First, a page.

Thursday, December 30, 2004

Slashdot | LokiTorrent vs. MPAA

Read the article first, then read Catbeller's response.

Slashdot | LokiTorrent vs. MPAA:

"There are so many here hammering the "it's illegal - it's piracy - " meme injection that I strongly suspect the MPAA has hired astroturfing agents to dominate the thread. Holy Scientology, Batman.

Answers for their contentions, all at once:

It's not "piracy"; it's copying without permission. If you sell copied films, then you're a pirate.

Copying without permission wasn't a criminal matter until the content producers bought such laws. It was a civil matter, and conviction required evidence of monetary loss on the complaintant's part.

Copyright was a compromise in U.S. law. One faction in the constitutional convention wanted NO copyrights, another was more of the current IP ilk's way of thinking. Compromise: copyrights were to exist for a limited time, to get the best of both worlds -- enticement to produce new works, and the graduation to public domain of old works for the common good.

With the Sonny Bono Law, the deal was destroyed. No compromise. Copyright for life of author plus 75 years for an author, a HUNDRED years for a corporation. And no guarantee at all that future congresses would keep extending the terms for ever and ever and ever...

The deal is over. And we didn't break it, the "intellectual property owners" broke it - savagely, permanently. Now works are owned for all time. No public good. Just private. No derivative works allowed. And corporate "owners" can use their profits to buy larger and larger blocks of "property" indefinitely. We may see a small handful of chummy corporations eventually owning all the published works of mankind - science, art, literature -- everything.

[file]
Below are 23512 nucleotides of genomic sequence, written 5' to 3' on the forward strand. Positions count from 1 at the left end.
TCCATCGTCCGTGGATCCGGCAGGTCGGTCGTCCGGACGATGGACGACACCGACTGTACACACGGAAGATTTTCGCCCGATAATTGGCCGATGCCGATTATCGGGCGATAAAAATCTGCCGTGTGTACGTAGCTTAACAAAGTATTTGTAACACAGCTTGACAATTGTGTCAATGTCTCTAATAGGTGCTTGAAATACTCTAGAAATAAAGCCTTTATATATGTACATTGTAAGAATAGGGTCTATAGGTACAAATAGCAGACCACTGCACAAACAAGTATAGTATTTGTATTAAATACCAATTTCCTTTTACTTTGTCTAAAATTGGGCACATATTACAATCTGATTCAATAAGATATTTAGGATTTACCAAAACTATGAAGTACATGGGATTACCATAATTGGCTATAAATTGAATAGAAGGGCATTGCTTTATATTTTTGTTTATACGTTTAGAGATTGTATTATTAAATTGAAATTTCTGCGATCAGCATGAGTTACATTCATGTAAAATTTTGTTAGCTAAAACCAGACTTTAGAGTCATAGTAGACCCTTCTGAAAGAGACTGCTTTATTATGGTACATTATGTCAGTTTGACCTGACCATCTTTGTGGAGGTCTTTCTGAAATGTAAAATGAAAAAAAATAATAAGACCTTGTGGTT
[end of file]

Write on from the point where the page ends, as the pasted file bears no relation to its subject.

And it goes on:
The law broke the deal. The corporations wanted anarchy. They got it. They have guns on their side. The Scientologists are peeing themselves with glee.

What we have here is more than downloading copies of movies or music. If copyright lasted only 20 years, I would honestly be fighting alongside the owners so that they could make a profit from their works. That is, if the artists actually owned the copyrights, rather than the corporations they signed rights over to.

But this is not what copyrights is about. It isn't about property. That's a 20th century legal fiction. Music and images are not "property"; items are property. Copyright was about licensing copies.

Fair Use law mandated that the public could copy even without paying, within limits. THAT'S out the window. If it's illegal to break encryption, you can't copy within those rights.

I will not accept the shutdown of the Constitution's purpose of copyright. I will not accept the death of Fair Use. I will not countenance the elimination of the Deal. I will not watch the works of man fall under the eternal control of immortal corporations. Science and art as we know it cannot survive the imprisonment-with-conditional parole of human endeavor. If copying files annoys them and shakes their control, then let it be so. I want this regime of control shaken and stirred until such day we can install real limits on copyright once more."


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